“The Internet will prove to be the undoing of society and civilization as we know it.” Why? Because of “the Web’s natural ability to remove normal interpersonal structures that prevent society from falling into chaos.” Hmm? “Almost everyone on the Net is anonymous.” “Haughty bloggers” who “hide behind a good online template” are taken seriously and “may even become famous” if he/she stays hidden long enough.” The entire political scene has become totally dichotomous, and that’s “thanks to the net.” “If it were up to me, I’d shut down the Net tomorrow and make people get out of the house and mingle.”
Who’s writing this over-the-top screed? John C. Dvorak, or some whack job posing as Dvorak successfully enough to take over Dvorak’s PC Magazine column (23:19, p. 61). And, of course, Dvorak has a special weekly column that only appears on…the Web. For which I suspect he makes very good money. Little wonder that the best letter four pages earlier in the issue offers “proof positive that John Dvorak is the complete idiot that I’ve believed him to be all these years” for claiming that the “D” in Class D audio amplification stands for “digital.” (It doesn’t, and Class D amplifiers have been around for a long time.) The last line of the letter was good enough to be the callout for the letters page: “John Dvorak’s column is a vastly entertaining piece of highly opinionated fiction.” Except it’s rarely entertaining these days.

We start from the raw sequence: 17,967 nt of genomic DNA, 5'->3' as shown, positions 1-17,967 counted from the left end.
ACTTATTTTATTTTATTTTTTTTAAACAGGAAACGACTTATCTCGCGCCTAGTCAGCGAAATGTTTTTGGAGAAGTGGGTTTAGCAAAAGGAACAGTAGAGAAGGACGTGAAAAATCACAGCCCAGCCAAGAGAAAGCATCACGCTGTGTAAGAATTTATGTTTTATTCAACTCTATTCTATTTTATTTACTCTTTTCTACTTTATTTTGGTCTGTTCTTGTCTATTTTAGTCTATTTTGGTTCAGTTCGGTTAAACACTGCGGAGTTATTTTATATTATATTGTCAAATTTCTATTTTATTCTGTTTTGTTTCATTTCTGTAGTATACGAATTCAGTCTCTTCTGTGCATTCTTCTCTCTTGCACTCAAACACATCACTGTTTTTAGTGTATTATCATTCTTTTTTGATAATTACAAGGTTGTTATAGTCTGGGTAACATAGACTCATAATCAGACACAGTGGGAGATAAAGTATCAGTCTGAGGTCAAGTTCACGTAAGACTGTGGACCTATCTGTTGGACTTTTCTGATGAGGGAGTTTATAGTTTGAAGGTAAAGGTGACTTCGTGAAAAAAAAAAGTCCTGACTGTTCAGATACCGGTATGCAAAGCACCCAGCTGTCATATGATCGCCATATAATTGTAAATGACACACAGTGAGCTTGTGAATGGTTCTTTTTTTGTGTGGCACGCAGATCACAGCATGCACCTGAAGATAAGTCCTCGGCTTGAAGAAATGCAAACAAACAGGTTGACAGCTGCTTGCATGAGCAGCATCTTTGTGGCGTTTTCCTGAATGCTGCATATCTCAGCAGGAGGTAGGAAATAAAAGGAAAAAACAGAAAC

Here’s a segment of Trends & Quick Takes that’s still relevant…
Patent Holding Companies
A December 16 (2004) news.com story by John Borland notes that Acacia Research is buying Global Patent Holdings. So what? So this: Global Patent Holdings is one of those beloved companies whose only products appear to be litigation and licenses—companies that buy patents developed elsewhere, then make the broadest possible claims and threaten to sue any company deemed in violation of the patents.
As you should know, some technology-related patents are wildly overbroad—but for many companies, paying for a license is less expensive and less hassle than going to court and attempting to invalidate the patent. The story begins, “In the streaming media business, a letter from Acacia Research usually means one thing: the threat of a patent lawsuit.” The purchase will make Acacia more of a “patent powerhouse”—the CEO explicitly says the goal is “becoming the leading technology licensing company.”
Not “the company that creates the best technology and licenses it.” Creation—“the progress of science and useful arts” as the Constitution calls it in the copyright-and-patent clause—isn’t what these companies are all about. These companies produce licenses and litigation. (Former Microsoft CTO Nathan Myhrvold has founded a similar company, Intellectual Ventures, with close to a thousand patents already.)